This week, a UK inquiry looking at whether altering DNA in human embryos is ethically permissible found “no absolute reason not to pursue it.” The news provides a fillip to those arguing it could be used to wipe out genetic diseases in certain families. But before the decision becomes UK law, the report said, more research is needed to determine when it is medically and socially acceptable. Expect fierce resistance from critics in the interim.
“The people of Britain decided 15 years ago that they don’t want GM food. Do you suppose they want GM babies?” said David King, director of London-based watchdog Human Genetics Alert.
With the debate over human applications getting so heated, one could be surprised by the strides it has made in the food and ag industry. Agriculture majors such as Monsanto and Syngenta are already investing in the technology, either by backing external companies or via allocating research funds internally.
But interest in gene editing extends beyond corporates. Historically, food and ag used to be snubbed by biotech investors, Pontifax AgTech’s Ben Belldegrun told us last month. But gene editing is “sucking them in,” he said, allowing for “larger funding rounds.” Pontifax and its co-investors took part in a $110 million fundraising for Precision BioSciences at the end of June. Elo Life Systems, the company’s food and ag unit, is working alongside the Queensland University of Technology to develop drought-resistant chickpeas.
There are other examples. Also last month, Cibus, a company that uses gene editing to design better performing crops, raised $70 million in a Series C backed by giant money manager Fidelity, real estate firm Alexandria Venture Investments and pharma-focused Cormorant Asset Management. Public markets have also proved open to the technology: Calyxt, another ag gene editing business, spun out from its French parent last year through a $64.4 million Nasdaq IPO. How to explain such faith in the technology?
Much of it lies in how gene editing differs from previous attempts at improving plant and animal species. Originally, farmers engaged with genetic selection by saving seeds from their strongest plants, and through conventional breeding. They may not have known the scientific explanation behind it, but that resulted in stronger subsequent generations of crops. Yet, these methods had drawbacks: they were slow to act, and improvements sometimes came with unwanted baggage in the form of undesirable traits.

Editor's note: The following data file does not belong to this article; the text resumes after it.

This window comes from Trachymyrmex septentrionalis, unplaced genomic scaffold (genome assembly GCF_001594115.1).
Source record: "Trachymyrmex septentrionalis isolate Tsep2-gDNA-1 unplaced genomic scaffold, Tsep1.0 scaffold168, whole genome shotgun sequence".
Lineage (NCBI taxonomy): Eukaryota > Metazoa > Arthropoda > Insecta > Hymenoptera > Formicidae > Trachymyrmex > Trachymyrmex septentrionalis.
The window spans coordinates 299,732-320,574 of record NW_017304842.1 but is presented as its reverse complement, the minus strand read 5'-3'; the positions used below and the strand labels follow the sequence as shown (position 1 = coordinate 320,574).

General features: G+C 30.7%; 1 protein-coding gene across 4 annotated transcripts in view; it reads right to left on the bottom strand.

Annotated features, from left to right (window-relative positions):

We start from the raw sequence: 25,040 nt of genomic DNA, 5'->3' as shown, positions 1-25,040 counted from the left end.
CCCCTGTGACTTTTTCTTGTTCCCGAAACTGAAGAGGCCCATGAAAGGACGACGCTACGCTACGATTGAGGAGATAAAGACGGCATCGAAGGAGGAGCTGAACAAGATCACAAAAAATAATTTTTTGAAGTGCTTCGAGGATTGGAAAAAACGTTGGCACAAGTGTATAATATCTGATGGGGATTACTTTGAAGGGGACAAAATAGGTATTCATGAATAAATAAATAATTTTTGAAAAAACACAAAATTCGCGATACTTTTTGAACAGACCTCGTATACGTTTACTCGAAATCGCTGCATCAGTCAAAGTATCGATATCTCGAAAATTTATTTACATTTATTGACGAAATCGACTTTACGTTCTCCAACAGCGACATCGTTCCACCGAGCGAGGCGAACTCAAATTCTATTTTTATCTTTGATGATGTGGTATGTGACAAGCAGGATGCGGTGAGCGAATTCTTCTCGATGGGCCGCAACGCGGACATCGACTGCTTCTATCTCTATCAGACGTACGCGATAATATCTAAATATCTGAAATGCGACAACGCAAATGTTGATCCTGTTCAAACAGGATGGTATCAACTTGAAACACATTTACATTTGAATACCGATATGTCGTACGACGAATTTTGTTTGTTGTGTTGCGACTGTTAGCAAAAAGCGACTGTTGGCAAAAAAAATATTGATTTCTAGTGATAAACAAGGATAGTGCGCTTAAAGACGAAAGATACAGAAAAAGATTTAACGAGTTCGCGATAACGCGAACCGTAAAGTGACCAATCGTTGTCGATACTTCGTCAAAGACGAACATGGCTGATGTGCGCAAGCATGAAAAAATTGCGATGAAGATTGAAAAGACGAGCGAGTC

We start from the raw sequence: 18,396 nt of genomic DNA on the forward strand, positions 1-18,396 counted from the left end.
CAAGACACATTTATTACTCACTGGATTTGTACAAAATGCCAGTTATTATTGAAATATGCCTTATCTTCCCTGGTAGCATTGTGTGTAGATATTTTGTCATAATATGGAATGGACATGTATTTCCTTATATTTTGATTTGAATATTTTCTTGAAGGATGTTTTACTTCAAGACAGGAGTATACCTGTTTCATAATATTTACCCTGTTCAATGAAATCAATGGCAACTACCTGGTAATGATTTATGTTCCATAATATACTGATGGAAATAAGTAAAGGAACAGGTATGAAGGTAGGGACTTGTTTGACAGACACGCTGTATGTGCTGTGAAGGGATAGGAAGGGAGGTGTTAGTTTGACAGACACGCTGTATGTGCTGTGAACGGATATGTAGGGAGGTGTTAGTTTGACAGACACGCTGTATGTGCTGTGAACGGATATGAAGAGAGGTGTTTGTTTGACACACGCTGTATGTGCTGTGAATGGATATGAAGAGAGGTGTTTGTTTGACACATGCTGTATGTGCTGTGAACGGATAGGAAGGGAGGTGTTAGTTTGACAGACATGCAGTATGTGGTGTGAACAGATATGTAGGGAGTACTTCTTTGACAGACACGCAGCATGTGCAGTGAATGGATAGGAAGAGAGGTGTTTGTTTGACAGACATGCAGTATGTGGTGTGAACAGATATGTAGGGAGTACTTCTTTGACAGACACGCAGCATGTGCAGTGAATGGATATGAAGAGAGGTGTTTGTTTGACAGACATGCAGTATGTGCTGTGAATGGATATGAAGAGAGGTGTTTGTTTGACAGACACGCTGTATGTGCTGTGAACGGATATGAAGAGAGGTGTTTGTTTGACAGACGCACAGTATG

In the 1990s, these started to be complemented by conventional genetic engineering, which produced GMOs. Such approaches relied on transplanting DNA sequences of other organisms into target species, to import desirable traits. But European regulators imposed a de-facto moratorium on the licensing of GMO products in 1998, citing (as yet unverified) risks to the environment and human health. It later allowed some to come in, but approvals came at a very slow pace and after a very stringent, onerous process. The EU’s “precautionary principle,” whereby extensive risk assessment must be put in place before any GMO product enters the market, remains in place.
Yet there is hope that gene editing will escape those regulations, allowing it to target a much bigger market. In its most common form, dubbed CRISPR, it uses molecular scissors to make tiny changes in organisms’ DNA sequences. Those changes are more precise and more natural than those obtained through genetic engineering, proponents say, because they could have occurred through a classic genetic mutation (no external DNA is being imported). Advocates think this makes gene editing little different from traditional plant breeding.
So far, this message has been well received by regulators. In April, the US Department of Agriculture gave its green light to using the technique to create genetically altered crops. The European Court of Justice said in January that gene editing might not need to come under GMO regulations, and the UK’s advisory committee on the matter seems sympathetic to that opinion. The ECJ is set to issue a formal ruling on July 25. Investors must be hoping the court sticks to its original intuition.
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